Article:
Letter to the Editor: Retirement age wouldn’t have much effect on teacher recruitment
State Senator Rogers Pope, the former superintendent of Livingston Parish schools, is a strong long-time advocate for education. So is Senator Ed Price of Gonzales, like me a former school board member and president of the Louisiana School Boards Association. But their opposition to a bill toughening teacher retirement rules disappoints me.
The bill would have raised the age when the future teachers and state employees could retire with full benefits by five years, from 62 to 67.
Its sponsor, Barrow Peacock of Shreveport, says it would help stabilize state retirement systems and the savings could be used later for teacher raises. It would also help bring both severely-underfunded retirement systems back into balance.
No current teacher or state employee would be affected; only future hires. Current teachers and bureaucrats would be grandfathered in. But Senators Pope and Price think that, in itself, is worth a thumbs-down. “We are talking about a piece of legislation that wouldn’t bring one dollar to the state for 30 something years.” In fact, Mr. Pope says, it would make it harder to recruit new teachers.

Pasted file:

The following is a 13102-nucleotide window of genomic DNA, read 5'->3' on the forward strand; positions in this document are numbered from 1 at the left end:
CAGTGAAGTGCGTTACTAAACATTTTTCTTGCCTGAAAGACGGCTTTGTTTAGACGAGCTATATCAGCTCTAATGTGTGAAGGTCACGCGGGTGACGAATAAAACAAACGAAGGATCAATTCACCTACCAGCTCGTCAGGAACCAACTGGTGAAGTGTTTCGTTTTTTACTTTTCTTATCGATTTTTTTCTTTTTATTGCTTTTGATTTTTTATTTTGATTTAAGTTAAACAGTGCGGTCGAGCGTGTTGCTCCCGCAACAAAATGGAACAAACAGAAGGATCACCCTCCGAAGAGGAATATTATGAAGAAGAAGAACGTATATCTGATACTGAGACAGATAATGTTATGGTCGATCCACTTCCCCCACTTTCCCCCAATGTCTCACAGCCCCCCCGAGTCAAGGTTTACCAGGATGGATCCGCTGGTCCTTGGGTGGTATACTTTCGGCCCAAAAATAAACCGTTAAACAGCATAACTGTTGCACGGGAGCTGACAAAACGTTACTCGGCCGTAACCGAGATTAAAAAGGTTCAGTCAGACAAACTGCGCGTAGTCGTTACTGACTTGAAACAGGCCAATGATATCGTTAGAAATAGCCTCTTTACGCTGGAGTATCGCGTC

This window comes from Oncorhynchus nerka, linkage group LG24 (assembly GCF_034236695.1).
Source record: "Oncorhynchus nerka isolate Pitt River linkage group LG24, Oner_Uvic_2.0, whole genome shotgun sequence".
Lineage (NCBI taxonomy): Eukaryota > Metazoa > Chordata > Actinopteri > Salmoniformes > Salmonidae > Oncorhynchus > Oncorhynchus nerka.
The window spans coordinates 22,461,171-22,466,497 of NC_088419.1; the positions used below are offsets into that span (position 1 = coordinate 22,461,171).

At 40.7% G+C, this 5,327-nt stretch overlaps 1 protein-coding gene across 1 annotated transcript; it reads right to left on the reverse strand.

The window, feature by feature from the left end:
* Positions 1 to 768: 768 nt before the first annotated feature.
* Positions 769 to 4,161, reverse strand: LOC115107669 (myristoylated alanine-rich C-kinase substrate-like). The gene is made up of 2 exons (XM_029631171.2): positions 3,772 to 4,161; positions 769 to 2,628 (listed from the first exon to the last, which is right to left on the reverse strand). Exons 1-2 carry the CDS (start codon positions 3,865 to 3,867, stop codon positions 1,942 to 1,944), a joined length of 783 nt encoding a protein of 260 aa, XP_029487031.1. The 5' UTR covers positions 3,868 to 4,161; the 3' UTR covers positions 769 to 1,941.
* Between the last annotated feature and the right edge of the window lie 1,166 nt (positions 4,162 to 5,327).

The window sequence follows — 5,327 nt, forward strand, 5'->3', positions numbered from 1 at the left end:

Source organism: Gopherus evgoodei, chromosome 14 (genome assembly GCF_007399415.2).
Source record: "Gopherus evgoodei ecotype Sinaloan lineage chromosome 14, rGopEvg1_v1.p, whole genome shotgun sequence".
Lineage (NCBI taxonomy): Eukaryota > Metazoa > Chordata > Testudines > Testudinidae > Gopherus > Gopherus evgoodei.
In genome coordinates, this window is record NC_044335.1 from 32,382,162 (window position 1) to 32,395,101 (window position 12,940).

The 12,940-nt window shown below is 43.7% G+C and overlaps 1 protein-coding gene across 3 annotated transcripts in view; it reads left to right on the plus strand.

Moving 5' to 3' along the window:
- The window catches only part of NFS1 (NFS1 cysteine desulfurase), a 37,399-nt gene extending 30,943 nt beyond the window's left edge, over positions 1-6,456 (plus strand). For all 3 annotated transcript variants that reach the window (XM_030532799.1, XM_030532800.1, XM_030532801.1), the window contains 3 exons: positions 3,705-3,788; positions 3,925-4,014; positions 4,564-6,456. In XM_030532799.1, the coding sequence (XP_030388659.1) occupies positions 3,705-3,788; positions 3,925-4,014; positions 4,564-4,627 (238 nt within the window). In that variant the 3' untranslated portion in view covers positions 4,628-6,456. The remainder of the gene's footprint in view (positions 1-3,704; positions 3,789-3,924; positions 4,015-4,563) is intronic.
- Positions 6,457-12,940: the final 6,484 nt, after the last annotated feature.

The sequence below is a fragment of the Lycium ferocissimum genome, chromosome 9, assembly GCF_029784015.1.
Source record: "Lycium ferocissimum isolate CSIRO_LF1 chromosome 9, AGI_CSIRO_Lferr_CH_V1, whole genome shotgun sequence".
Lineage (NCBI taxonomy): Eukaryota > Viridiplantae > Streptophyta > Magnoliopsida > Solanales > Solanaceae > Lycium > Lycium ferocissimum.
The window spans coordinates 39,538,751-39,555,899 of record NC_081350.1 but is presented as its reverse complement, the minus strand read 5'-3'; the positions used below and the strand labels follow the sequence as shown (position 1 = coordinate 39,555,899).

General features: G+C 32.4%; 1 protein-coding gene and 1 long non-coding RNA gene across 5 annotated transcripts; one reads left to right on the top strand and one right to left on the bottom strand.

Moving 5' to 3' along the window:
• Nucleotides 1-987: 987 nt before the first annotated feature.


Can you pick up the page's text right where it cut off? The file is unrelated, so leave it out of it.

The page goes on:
But a large share of teachers never make it to retirement.
Louisiana is infamously low in teacher pay and infamously bad at giving teachers the support they need to withstand the built-in pressure and do their jobs. A study done over 20 years ago by a professor at University of Louisiana (now ULL) showed that a large percentage of new teachers left the profession entirely before their fifth year.
I still have a copy; I used it several times to lobby in Baton Rouge and in Washington.
I don’t think extending retirement-age requirements would have much effect at all on either recruiting or retention. Which, of course, didn’t matter. The bill was shot down in committee.
Former St. John School Board member
Former president, Louisiana School Boards Association